Desperate vs. Deadbeat: Can We Quantify the Effect of the Bankruptcy Abuse Prevention and Consumer Protection Act of 2005?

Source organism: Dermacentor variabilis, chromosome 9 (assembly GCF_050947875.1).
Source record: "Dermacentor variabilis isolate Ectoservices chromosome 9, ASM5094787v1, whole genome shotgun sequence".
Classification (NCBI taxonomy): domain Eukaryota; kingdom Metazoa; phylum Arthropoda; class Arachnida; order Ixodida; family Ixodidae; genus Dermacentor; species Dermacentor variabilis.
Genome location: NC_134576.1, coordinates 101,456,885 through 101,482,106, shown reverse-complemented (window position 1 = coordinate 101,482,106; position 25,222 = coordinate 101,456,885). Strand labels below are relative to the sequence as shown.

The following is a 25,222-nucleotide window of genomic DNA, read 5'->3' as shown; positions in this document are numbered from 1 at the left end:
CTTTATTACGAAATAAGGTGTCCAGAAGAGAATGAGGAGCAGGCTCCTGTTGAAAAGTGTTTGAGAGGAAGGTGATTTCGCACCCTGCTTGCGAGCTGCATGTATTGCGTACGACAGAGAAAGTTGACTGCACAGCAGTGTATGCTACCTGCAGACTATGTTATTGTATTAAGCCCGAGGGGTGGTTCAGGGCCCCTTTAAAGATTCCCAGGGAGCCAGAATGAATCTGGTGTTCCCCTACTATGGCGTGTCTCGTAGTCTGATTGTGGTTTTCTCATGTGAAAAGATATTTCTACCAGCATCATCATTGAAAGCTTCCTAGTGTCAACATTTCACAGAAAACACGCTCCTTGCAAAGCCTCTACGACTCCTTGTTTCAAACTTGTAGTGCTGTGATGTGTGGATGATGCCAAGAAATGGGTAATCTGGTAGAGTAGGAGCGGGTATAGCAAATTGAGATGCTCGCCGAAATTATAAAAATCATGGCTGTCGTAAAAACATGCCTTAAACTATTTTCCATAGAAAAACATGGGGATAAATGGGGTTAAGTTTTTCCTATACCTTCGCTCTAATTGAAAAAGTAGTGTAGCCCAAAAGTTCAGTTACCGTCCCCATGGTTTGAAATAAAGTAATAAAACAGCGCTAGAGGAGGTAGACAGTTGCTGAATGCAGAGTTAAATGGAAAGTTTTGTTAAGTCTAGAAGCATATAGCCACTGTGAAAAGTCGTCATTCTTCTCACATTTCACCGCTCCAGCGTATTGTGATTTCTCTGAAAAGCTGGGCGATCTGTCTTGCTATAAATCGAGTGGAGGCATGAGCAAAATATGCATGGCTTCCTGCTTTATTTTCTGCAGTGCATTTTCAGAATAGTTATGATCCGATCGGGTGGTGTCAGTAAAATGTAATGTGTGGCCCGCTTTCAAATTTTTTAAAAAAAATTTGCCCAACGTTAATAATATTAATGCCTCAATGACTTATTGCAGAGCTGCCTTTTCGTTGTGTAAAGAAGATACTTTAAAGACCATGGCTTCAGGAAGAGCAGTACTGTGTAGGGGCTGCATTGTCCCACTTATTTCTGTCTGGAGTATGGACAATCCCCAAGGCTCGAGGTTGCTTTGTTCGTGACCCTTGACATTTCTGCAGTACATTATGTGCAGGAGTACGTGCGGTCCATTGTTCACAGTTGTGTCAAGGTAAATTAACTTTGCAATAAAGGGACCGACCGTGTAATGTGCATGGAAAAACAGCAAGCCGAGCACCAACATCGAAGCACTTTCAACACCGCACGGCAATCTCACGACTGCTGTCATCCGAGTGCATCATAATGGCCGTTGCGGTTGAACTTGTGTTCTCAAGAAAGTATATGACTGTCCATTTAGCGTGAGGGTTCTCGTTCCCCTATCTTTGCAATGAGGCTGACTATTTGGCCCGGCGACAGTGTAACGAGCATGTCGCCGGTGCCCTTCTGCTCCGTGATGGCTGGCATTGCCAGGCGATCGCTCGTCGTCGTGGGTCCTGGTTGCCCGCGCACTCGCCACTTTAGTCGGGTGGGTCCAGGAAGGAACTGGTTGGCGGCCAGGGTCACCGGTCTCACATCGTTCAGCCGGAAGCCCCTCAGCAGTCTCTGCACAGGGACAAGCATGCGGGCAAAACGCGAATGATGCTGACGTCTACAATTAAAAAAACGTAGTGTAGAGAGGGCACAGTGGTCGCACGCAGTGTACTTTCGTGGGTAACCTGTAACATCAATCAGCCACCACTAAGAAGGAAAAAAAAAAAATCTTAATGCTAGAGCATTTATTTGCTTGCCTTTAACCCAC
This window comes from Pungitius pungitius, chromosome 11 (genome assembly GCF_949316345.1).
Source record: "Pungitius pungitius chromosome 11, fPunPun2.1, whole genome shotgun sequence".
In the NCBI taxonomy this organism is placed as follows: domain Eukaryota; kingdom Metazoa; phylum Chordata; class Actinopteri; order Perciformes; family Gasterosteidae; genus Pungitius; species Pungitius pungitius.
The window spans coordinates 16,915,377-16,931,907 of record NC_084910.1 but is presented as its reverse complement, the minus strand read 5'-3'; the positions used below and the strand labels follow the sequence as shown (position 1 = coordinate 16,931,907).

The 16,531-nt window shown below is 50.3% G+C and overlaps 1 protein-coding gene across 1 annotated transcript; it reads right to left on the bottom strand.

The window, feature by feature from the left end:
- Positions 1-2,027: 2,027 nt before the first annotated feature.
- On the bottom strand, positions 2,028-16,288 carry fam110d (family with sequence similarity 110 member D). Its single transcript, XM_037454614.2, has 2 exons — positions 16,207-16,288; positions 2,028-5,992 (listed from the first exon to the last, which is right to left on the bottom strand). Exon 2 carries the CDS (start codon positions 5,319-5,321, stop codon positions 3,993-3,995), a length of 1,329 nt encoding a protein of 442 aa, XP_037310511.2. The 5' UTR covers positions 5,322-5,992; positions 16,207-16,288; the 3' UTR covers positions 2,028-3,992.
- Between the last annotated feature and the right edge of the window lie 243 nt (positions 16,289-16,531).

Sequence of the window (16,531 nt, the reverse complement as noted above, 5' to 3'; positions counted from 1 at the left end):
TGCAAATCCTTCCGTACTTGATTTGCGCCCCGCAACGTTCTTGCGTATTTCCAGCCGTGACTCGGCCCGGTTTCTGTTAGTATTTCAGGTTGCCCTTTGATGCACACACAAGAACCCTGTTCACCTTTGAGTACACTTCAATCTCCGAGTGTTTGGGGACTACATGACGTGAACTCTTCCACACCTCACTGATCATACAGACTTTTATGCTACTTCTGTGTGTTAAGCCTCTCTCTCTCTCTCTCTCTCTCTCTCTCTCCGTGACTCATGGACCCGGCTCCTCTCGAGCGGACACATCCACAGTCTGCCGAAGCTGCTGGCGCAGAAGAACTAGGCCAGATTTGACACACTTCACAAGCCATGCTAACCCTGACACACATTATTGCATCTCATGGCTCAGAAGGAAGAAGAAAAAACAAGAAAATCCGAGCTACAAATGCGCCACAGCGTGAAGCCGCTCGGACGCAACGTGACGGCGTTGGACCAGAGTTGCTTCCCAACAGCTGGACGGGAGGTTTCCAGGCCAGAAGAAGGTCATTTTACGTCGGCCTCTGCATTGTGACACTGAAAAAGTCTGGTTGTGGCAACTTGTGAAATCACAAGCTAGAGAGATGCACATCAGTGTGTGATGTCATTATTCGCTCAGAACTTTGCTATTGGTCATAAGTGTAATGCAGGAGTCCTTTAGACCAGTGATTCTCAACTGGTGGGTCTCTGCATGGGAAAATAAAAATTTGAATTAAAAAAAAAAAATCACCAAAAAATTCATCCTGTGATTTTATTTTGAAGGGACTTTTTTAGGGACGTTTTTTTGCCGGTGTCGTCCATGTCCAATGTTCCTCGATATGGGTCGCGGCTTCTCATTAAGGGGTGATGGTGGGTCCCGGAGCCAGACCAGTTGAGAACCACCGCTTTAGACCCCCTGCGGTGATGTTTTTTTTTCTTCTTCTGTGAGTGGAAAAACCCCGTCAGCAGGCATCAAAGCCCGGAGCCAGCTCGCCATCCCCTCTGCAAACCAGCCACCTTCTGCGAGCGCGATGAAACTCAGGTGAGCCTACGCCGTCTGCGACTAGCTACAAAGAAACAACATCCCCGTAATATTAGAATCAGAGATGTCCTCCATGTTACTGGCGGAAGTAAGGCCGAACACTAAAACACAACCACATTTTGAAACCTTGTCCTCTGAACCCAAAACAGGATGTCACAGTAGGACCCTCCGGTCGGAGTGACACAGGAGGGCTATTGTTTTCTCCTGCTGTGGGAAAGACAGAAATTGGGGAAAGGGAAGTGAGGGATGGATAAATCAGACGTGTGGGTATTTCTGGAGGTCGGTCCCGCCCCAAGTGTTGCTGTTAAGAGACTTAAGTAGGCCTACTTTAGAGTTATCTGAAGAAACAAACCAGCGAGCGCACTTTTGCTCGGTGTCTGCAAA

For decades, personal bankruptcies increased in the U.S., either reflecting growing economic distress of families or a declining stigma associated with filing for bankruptcy. In a nod to the latter argument, the U.S. Congress passed the Bankruptcy Abuse Prevention and Consumer Prevention Act of 2005 (BAPCPA), after bankruptcies had grown to record high rates. The assumption was that with the new law many if not most bankruptcies would eventually disappear since they supposedly were the result of a “bankruptcy of convenience”. �The U.S. bankruptcy rate fell indeed sharply after the law went into effect, but increased quickly again afterwards. By the end of 2007, the U.S. bankruptcy rate exceeded all levels recorded during the 1980s, and approached the levels prevalent during the early 1990s. But it remains unclear how much of these changes resulted from BAPCPA and what was attributable to other factors. � In this Working Paper, the authors establish a benchmark level of the U.S. bankruptcy rates after 2005 that likely would have been observed if the law had not changed. They then compare the actual U.S. bankruptcy rate to the benchmark for 2007 to provide a sense of the effectiveness of BAPCPA.
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